The Number One Mistake Pastors Make in Online Worship Services

Craig HueyChurch, Current Events, Media4 Comments

Across America – across the world – millions of people are watching church services online.

Many churches have found that they have actually had an increase in people listening to their online services.

But for most churches, the people listening are the same people who normally would attend their live service.

When the pandemic is over, online listening of church services may decrease, but it’s not going to go away. It will be bigger than it was before.

But there is one tragic mistake being made by pastors nationwide.

This last week, my wife and I actually watched 4 online Sunday morning worship services. Two of them were successful in communicating the gospel … and two of them lost a huge opportunity.

Let me explain.

Across the America, the unchurched, the backslidden Christians and nominal Christians have been seeking answers.

The hurt, the fear, the desperation felt by so many are reflected in people listening to these online services.

When there have been traumatic events in the past – such as 911 – people have been open to accept the Lord or come back to the Lord.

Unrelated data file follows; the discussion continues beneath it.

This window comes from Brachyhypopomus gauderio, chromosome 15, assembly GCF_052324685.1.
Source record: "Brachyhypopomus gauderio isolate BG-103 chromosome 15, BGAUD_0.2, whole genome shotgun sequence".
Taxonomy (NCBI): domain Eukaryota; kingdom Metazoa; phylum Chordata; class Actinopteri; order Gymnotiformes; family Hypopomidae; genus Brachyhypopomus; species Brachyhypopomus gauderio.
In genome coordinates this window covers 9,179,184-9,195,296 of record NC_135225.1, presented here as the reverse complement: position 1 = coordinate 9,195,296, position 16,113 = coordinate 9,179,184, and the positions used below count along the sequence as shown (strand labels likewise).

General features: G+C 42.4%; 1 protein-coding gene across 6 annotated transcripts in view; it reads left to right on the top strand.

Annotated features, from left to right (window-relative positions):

Pastor Greg Laurie is a good example of someone who has seen some 50,000 people accepting Jesus Christ as their personal savior since the Coronavirus pandemic began.

How does he know?

He does two things:

  1. He asks at every service for people to accept Christ and he explains the good news and the message of salvation so that they can say a sinner’s prayer.
  2. Since they can’t raise their hands or walk forward, he asks them to click a button online showing that they have accepted Christ as their personal savior.

Any and every church should do this. Any and every church should do this.

Here is a screen shot:

Pastor Jentezen Franklin does a similar thing, but through texting. Here is a screen shot of what he does.

Many pastors consider themselves teachers; they don’t consider themselves evangelists.

But in this day and age every pastor has to be an evangelist …and every service is an opportunity for people being touched by the power and might of Jesus Christ.

The Great Fire of Chicago began about 9 pm on Sunday, October 8, 1871.  It lasted until early Tuesday, October 10th. The rapidly spreading fire killed approximately 300 people, destroyed roughly 3.3 square miles of Chicago, and left over 100,000 residents homeless. 

D.L. Moody’s church was destroyed, as was his family’s home and the homes of many of his congregation.  Moody himself said that he was able to save nothing but his reputation and his Bible.  But there was a more disturbing aspect to the Great Chicago Fire that involved Moody. 

He had held his usual service the Sunday evening the fire broke out.  At the close of the service, he asked his congregation to evaluate their relationship to Christ and to return the following week to make a decision.  This, he thought, would give them time to really think things over and result in a lasting decision.  He wanted to make sure they were sure about accepting Christ, not wanting to pressure them into making a decision they wouldn’t stick with.